In a recent study conducted examining attitudes among Chinese youth towards basic income, notable findings emerged, highlighting both a lack of comprehensive understanding and a positive disposition towards the concept.

The study, conducted through a questionnaire by BIEN student interns in China, focused on Chinese youth’s awareness and perceptions of basic income, a topic gaining relevance amidst economic challenges in China. With the country experiencing a slowdown in its rapid economic growth, phenomena such as “inward curling” and “lying flat” have emerged, indicative of the pressures faced by young people.

Basic income, a program offering financial support without conditions, is posited as a solution to alleviate these pressures, providing individuals with the dignity of survival and the power of choice.

Key findings from the survey reveal that while Chinese youth are enthusiastic and hold a positive attitude towards basic income, their understanding is limited. Nearly half of the respondents lacked a fundamental grasp of the concept and many held misconceptions about its universal nature. A significant portion believed the amount should vary based on location or personal income, contrary to the principle of universality inherent in basic income.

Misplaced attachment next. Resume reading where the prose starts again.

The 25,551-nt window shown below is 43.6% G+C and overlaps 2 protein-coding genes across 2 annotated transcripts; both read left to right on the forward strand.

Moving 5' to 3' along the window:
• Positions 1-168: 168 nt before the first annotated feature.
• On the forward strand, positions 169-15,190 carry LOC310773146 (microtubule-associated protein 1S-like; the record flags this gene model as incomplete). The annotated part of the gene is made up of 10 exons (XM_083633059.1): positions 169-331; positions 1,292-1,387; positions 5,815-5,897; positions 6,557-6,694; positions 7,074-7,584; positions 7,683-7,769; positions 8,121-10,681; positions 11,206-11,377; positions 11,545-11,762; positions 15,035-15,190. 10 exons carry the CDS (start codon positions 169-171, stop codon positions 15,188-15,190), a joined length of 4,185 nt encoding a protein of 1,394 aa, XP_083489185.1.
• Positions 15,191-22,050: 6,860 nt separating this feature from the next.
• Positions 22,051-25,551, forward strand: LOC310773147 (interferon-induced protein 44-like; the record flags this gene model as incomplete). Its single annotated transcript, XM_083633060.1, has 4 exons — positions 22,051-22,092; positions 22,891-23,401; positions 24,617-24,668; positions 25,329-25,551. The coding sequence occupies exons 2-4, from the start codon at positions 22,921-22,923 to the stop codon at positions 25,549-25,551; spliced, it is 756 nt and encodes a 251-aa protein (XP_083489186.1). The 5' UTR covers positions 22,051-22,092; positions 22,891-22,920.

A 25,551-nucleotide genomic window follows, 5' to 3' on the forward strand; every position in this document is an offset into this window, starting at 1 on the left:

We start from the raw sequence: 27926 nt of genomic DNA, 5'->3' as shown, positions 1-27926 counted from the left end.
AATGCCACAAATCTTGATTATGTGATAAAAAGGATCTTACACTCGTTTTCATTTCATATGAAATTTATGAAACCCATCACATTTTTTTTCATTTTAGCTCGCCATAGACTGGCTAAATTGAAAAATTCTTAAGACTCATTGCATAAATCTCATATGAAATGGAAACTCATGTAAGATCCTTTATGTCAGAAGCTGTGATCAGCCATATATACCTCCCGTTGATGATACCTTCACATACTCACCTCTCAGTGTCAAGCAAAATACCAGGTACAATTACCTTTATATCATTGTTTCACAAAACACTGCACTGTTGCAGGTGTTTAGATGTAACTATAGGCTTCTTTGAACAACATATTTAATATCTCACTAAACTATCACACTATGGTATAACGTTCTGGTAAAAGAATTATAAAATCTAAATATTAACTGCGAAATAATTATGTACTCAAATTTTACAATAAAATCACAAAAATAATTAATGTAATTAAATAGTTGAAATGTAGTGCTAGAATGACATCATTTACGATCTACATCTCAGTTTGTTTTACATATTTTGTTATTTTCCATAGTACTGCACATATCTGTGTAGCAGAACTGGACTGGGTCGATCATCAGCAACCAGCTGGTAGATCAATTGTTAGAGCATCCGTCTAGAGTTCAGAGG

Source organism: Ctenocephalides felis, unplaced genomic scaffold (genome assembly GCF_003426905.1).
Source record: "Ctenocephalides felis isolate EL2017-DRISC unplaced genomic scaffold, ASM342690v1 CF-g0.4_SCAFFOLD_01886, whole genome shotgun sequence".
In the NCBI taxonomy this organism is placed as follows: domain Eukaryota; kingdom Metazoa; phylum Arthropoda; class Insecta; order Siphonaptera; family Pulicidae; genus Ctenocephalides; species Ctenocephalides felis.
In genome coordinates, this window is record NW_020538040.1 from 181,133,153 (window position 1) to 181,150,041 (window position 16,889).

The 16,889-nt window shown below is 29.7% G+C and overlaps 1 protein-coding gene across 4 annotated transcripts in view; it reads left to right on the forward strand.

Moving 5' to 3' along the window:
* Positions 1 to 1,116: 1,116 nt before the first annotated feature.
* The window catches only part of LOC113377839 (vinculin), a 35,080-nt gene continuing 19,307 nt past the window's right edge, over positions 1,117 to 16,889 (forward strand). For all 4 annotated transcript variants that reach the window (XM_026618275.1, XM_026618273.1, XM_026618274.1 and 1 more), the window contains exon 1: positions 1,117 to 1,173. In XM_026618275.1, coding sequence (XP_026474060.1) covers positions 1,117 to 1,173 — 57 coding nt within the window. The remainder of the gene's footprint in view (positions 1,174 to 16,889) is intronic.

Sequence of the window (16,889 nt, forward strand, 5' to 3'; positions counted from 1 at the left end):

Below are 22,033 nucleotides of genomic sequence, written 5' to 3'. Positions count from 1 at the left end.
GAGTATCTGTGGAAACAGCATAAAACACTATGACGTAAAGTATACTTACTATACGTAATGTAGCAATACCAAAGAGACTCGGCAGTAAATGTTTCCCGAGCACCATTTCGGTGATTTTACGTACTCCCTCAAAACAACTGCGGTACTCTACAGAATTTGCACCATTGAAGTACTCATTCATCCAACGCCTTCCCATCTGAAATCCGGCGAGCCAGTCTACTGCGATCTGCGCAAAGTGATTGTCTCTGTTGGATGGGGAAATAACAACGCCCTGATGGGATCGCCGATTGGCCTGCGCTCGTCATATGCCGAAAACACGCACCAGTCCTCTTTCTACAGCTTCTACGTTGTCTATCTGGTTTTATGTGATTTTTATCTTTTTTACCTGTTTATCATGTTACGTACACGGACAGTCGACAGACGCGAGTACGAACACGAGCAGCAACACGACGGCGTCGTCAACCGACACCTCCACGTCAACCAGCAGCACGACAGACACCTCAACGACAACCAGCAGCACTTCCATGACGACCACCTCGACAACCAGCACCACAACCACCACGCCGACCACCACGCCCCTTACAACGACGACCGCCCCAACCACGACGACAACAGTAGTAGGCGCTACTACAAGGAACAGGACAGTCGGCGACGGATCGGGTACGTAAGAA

Despite these gaps in understanding, the overall response from Chinese youth was optimistic, reflecting a societal inclination towards fairness and the belief in basic income as a beneficial social program.

These insights suggest a need for further education and awareness-raising efforts, perhaps spearheaded by organizations like the Basic Income Earth Network (BIEN), to enhance understanding and support for basic income among China’s youth. Such efforts could play a crucial role in addressing the challenges faced by this demographic and in shaping the future of social welfare programs in China.

The full details and analysis of this study can be found in the original research found here.

Written by: Shengjia Qin & Rui Liang
Edited by: Tyler Prochazka
Mentor: Tim Lu